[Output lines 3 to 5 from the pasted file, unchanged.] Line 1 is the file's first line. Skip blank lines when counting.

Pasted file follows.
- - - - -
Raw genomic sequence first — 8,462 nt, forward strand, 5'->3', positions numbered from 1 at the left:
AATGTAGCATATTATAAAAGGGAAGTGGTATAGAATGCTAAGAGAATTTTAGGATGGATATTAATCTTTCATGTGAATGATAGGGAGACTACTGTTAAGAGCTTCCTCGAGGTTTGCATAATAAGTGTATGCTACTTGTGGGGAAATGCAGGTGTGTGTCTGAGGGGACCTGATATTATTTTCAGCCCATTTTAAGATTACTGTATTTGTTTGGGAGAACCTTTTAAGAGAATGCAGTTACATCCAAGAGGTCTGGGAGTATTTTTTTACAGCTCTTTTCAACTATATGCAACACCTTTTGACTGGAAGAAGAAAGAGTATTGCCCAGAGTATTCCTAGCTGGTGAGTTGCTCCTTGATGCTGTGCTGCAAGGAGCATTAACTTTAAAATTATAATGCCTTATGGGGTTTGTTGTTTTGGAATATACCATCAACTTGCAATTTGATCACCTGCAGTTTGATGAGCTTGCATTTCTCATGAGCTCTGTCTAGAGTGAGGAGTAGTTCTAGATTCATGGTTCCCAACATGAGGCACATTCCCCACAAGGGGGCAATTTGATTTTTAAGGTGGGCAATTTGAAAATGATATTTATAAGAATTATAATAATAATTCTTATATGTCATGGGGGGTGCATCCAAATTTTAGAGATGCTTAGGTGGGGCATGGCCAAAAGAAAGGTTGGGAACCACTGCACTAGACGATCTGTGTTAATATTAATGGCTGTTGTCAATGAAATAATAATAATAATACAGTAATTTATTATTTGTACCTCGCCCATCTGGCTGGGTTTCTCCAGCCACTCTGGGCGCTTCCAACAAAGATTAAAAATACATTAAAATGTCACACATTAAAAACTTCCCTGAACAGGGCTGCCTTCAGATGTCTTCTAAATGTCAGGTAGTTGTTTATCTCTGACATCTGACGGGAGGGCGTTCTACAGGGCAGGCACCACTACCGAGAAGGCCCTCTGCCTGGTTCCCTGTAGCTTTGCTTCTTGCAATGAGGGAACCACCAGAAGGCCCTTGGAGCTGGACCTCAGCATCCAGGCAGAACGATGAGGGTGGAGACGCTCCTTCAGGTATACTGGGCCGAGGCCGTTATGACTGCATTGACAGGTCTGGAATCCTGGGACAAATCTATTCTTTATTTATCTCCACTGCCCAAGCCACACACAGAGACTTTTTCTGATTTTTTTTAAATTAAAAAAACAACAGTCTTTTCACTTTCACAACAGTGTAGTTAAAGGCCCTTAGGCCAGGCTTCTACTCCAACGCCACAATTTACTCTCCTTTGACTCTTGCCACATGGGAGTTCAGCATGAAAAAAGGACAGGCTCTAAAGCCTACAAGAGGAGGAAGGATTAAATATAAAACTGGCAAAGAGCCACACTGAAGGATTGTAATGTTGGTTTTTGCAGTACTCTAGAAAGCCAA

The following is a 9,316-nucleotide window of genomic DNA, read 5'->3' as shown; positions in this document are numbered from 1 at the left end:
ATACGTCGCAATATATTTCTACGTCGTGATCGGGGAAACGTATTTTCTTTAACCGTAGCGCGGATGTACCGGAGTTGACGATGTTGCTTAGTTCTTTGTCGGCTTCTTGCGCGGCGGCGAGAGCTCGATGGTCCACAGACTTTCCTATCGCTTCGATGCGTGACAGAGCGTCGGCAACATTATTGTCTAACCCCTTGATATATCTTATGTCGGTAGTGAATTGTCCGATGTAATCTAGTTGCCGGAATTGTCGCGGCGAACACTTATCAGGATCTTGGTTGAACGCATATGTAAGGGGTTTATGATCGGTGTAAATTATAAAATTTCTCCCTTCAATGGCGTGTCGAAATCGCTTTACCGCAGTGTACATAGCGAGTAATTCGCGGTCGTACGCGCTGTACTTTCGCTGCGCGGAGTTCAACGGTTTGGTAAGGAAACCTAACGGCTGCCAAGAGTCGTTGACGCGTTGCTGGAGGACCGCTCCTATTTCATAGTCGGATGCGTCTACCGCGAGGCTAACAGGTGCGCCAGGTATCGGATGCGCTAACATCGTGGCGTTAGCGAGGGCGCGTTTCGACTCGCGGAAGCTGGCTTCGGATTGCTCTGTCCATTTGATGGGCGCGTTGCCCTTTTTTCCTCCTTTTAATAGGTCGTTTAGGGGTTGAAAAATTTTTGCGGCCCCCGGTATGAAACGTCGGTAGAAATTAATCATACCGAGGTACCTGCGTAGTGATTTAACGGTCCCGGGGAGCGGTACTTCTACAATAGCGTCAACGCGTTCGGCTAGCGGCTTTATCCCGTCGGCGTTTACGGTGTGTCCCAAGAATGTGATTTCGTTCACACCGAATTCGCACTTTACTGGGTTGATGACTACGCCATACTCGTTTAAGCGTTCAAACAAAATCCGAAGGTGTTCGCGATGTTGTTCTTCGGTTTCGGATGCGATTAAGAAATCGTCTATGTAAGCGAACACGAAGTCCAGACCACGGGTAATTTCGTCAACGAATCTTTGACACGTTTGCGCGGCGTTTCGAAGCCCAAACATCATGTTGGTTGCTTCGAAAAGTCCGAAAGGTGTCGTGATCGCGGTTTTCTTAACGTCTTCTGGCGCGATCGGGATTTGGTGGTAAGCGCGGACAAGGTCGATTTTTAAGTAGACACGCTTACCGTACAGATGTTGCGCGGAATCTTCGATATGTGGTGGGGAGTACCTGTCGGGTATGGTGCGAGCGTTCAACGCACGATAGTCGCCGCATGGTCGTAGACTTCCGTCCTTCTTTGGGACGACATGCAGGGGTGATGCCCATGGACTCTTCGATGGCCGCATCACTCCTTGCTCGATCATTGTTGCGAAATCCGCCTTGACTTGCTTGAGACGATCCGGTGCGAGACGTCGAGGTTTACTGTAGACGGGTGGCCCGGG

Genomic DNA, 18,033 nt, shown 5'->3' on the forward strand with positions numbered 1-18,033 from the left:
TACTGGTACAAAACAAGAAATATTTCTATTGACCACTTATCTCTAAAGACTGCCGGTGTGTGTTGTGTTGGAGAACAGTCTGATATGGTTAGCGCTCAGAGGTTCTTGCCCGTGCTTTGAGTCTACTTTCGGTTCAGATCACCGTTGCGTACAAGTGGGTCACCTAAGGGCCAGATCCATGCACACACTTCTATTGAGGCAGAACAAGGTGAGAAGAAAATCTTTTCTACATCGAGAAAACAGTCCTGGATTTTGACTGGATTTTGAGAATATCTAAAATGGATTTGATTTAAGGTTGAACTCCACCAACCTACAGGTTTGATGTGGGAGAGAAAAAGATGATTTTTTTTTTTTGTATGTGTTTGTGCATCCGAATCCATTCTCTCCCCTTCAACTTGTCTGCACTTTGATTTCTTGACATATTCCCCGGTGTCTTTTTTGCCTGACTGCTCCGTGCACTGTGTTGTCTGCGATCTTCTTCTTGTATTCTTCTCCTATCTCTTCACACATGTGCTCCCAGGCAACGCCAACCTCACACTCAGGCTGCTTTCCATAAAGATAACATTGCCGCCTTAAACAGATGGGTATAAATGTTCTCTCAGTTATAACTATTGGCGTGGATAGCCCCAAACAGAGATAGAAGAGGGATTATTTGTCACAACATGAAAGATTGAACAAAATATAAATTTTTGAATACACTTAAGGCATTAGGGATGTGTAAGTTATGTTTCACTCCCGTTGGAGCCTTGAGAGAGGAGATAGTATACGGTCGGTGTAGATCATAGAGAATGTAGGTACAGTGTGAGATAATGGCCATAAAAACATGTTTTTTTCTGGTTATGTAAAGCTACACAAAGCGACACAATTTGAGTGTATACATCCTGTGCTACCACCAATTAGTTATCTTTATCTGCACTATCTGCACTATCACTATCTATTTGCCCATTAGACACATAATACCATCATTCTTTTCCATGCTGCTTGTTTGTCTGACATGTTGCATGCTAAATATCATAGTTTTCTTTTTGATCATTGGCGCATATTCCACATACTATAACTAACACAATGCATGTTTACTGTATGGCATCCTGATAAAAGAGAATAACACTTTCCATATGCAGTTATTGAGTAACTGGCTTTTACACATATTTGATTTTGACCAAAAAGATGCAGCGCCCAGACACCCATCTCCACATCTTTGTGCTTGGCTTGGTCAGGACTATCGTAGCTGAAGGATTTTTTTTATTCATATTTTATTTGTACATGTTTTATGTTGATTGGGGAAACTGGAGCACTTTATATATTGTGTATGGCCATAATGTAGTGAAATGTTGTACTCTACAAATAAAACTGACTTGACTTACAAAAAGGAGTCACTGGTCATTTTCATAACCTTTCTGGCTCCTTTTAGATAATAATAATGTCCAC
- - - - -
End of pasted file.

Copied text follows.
The following is a 9,316-nucleotide window of genomic DNA, read 5'->3' as shown; positions in this document are numbered from 1 at the left end:
ATACGTCGCAATATATTTCTACGTCGTGATCGGGGAAACGTATTTTCTTTAACCGTAGCGCGGATGTACCGGAGTTGACGATGTTGCTTAGTTCTTTGTCGGCTTCTTGCGCGGCGGCGAGAGCTCGATGGTCCACAGACTTTCCTATCGCTTCGATGCGTGACAGAGCGTCGGCAACATTATTGTCTAACCCCTTGATATATCTTATGTCGGTAGTGAATTGTCCGATGTAATCTAGTTGCCGGAATTGTCGCGGCGAACACTTATCAGGATCTTGGTTGAACGCATATGTAAGGGGTTTATGATCGGTGTAAATTATAAAATTTCTCCCTTCAATGGCGTGTCGAAATCGCTTTACCGCAGTGTACATAGCGAGTAATTCGCGGTCGTACGCGCTGTACTTTCGCTGCGCGGAGTTCAACGGTTTGGTAAGGAAACCTAACGGCTGCCAAGAGTCGTTGACGCGTTGCTGGAGGACCGCTCCTATTTCATAGTCGGATGCGTCTACCGCGAGGCTAACAGGTGCGCCAGGTATCGGATGCGCTAACATCGTGGCGTTAGCGAGGGCGCGTTTCGACTCGCGGAAGCTGGCTTCGGATTGCTCTGTCCATTTGATGGGCGCGTTGCCCTTTTTTCCTCCTTTTAATAGGTCGTTTAGGGGTTGAAAAATTTTTGCGGCCCCCGGTATGAAACGTCGGTAGAAATTAATCATACCGAGGTACCTGCGTAGTGATTTAACGGTCCCGGGGAGCGGTACTTCTACAATAGCGTCAACGCGTTCGGCTAGCGGCTTTATCCCGTCGGCGTTTACGGTGTGTCCCAAGAATGTGATTTCGTTCACACCGAATTCGCACTTTACTGGGTTGATGACTACGCCATACTCGTTTAAGCGTTCAAACAAAATCCGAAGGTGTTCGCGATGTTGTTCTTCGGTTTCGGATGCGATTAAGAAATCGTCTATGTAAGCGAACACGAAGTCCAGACCACGGGTAATTTCGTCAACGAATCTTTGACACGTTTGCGCGGCGTTTCGAAGCCCAAACATCATGTTGGTTGCTTCGAAAAGTCCGAAAGGTGTCGTGATCGCGGTTTTCTTAACGTCTTCTGGCGCGATCGGGATTTGGTGGTAAGCGCGGACAAGGTCGATTTTTAAGTAGACACGCTTACCGTACAGATGTTGCGCGGAATCTTCGATATGTGGTGGGGAGTACCTGTCGGGTATGGTGCGAGCGTTCAACGCACGATAGTCGCCGCATGGTCGTAGACTTCCGTCCTTCTTTGGGACGACATGCAGGGGTGATGCCCATGGACTCTTCGATGGCCGCATCACTCCTTGCTCGATCATTGTTGCGAAATCCGCCTTGACTTGCTTGAGACGATCCGGTGCGAGACGTCGAGGTTTACTGTAGACGGGTGGCCCGGG

Genomic DNA, 18,033 nt, shown 5'->3' on the forward strand with positions numbered 1-18,033 from the left: